While in some instances, that’s a tribal lifestyle, in others, it’s not. Where are the governments of these nations? Why aren’t they using the aid monies received to build infrastructure? Ebola is not uncommon in these nations. It has happened before. Why do they not have better infectious disease centers? The answer is: corruption.

It’s easy to blame the “haves” of the Western world- but you also need to take a good look at the “haves” of the so-called Third World as well. There is a LOT of aid going to Africa in the form of volunteers & money. We’ve been supporting the people of Africa since the creation of Liberia in the 19th century. So why isn’t that aid actually *aiding* people? It’s because of corruption.

The corrupt governments of these countries (including on the local level) do not allow for the creation of a strong infrasture. But I bet you that the rulers all have Swiss bank accounts or something in the Cayman Islands.

What good is aid, or lambasting Western societies for not doing enough, when what we do is flushed away and never actually gets into the hands of those who need it?

There’s a generational issue in Africa- a real lack of education & lack of desire for education (generally speaking). There’s still a very strong tradition of tribalism & medical magic which doesn’t help when you’re trying to explain germ theory.

There needs to be a real culture shift within the countries of Africa- a real desire to take on their own futures and turn them into something better than subsistence living.

Posted by jm22 | Report as abusive

Since early stage Ebola has no unique symptoms, laws should be directed to eliminating body contact between non family members if and when Ebola becomes significant here. Without markers isolating people will very haphazard. Also since various kinds of fruit bats have been identified as carriers, agricultural products from the affected areas should be kept out.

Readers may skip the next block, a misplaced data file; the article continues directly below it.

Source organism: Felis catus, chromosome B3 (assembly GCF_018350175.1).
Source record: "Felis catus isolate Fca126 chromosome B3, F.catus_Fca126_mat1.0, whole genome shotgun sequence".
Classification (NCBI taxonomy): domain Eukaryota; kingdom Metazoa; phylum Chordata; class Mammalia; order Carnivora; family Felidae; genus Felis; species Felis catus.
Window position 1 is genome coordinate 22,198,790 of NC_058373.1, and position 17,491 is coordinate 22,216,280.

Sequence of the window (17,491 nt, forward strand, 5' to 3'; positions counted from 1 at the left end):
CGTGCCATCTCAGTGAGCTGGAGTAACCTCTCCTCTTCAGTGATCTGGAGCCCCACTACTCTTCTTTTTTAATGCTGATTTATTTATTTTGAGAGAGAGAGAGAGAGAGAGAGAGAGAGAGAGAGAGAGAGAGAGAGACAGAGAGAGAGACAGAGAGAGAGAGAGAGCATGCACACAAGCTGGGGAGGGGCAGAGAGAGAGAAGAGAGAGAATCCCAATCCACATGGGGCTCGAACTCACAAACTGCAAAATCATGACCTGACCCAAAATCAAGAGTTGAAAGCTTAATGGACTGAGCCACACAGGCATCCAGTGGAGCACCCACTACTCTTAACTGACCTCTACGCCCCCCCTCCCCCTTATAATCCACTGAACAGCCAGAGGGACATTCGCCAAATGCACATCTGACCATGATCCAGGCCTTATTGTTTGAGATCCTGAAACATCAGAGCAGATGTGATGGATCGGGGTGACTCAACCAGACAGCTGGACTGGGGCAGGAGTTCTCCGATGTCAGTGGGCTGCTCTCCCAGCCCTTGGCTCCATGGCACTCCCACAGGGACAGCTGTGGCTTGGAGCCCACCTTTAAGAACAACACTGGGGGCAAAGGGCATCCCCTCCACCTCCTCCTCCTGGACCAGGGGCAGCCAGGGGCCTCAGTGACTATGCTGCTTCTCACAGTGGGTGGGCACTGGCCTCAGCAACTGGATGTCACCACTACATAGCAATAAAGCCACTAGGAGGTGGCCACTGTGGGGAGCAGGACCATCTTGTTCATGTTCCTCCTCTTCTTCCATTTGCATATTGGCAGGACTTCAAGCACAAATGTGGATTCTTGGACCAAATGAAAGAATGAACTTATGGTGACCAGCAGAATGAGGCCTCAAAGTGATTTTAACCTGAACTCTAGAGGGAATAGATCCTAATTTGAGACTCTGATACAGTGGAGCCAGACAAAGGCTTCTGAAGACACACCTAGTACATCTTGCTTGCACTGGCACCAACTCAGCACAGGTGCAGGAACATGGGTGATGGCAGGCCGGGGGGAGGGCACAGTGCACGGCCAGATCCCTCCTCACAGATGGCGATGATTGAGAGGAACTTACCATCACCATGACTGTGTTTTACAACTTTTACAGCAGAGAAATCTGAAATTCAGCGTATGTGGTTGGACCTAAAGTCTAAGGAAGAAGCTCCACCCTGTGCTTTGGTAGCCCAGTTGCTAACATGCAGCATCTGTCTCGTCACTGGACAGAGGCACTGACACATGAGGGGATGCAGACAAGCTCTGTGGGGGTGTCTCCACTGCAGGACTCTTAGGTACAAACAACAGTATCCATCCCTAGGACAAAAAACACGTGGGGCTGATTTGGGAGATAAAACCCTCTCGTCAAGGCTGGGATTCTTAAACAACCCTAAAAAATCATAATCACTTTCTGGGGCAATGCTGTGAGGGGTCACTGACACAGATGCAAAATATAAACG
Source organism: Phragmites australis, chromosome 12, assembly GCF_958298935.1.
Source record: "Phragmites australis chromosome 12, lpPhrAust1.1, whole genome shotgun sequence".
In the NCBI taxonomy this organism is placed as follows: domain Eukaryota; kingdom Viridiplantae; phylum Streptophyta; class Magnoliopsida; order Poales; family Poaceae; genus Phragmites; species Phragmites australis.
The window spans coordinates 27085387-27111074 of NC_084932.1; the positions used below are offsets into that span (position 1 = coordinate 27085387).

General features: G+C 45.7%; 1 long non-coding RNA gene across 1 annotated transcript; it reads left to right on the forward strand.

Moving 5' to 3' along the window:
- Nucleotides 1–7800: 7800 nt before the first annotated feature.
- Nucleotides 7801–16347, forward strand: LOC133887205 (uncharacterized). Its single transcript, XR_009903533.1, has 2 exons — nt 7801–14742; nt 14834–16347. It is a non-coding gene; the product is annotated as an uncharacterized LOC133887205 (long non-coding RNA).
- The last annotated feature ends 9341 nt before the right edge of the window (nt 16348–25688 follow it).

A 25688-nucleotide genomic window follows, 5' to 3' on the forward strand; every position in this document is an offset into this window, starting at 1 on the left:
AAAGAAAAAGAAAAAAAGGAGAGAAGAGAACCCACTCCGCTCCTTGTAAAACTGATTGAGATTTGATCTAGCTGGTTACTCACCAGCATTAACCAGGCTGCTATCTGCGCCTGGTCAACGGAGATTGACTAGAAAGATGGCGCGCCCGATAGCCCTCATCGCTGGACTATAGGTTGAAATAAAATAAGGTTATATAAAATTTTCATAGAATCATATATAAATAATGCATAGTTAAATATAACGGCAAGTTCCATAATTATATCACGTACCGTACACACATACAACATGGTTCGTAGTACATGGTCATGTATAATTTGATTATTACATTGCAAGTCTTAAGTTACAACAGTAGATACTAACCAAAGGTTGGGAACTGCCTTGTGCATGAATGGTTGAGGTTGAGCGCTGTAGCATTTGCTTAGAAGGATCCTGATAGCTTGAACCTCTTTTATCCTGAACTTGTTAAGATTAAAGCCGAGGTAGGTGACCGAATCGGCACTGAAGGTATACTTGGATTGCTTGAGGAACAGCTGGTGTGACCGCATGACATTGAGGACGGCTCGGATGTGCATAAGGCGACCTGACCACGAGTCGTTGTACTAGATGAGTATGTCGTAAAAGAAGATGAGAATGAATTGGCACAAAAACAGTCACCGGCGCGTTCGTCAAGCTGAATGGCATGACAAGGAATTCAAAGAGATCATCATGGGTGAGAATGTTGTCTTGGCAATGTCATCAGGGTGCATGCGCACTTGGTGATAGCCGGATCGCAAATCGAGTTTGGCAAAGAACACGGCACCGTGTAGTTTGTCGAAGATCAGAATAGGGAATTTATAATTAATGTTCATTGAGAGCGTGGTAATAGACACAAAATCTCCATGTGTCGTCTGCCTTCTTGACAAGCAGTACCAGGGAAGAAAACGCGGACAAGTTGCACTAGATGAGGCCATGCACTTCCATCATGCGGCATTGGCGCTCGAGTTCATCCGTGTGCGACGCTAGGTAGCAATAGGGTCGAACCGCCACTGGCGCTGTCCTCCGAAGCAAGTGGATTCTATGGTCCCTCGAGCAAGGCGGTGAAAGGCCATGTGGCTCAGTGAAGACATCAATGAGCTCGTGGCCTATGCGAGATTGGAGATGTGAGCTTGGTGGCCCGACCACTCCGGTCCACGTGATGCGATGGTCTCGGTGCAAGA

Posted by SamuelReich | Report as abusive

The unlearned lesson has to do with what is real.

Posted by LaPortaMA | Report as abusive

[…]   […]

Posted by Lessons of Ebola: Unequal in life, unequal in d… | Report as abusive

You know we have these elite WAll Street people who have access to stuff we don’t even know exists, they get rich before 30 and we have to work for our money- that’s not fair either but what choice do we have?

Posted by Factoidz | Report as abusive

I notice many commenters here seem very generousness with other people’s tax money. I am all for charities who want to help, but please, not with my taxed dime. I will help via contributions to a charity if I wish to get involved.

Posted by evilhippo | Report as abusive

The Teabaggers/GOP/CEO’s will never give up a penny. They would say “why bother” the’re dead anyway. Bill Gates wants to help. Will he give up his 81 billion? NOT!

Posted by Doc62 | Report as abusive

We only have to go back to 1918-19, when the Spanish Flu (not from Spain; it’s considered to have originated in either Kansas or China) killed 50 to 100 million people, over half a million in the U.S., this while WW1 was decimating a generation. The flu struck mainly young, healthy people, often killing them within hours of first symptoms; their lungs would fill with fluids, they would turn blue and drown on land. Cities and towns ran out of coffins and morticians; bodies were laid to rest in mass graves. The dead lay in the streets. 28% of the US caught it, and 2.5% of them died. People did things to avoid it such as carrying potatoes in their pockets and wore useless face masks. Though medicine was advancing, viruses were not yet understood. The flu went around the world, killing 20 million in India alone. Let’s not forget it, or act as if this scenario is in the distant past; there are still people alive who remember it.

Posted by tt2 | Report as abusive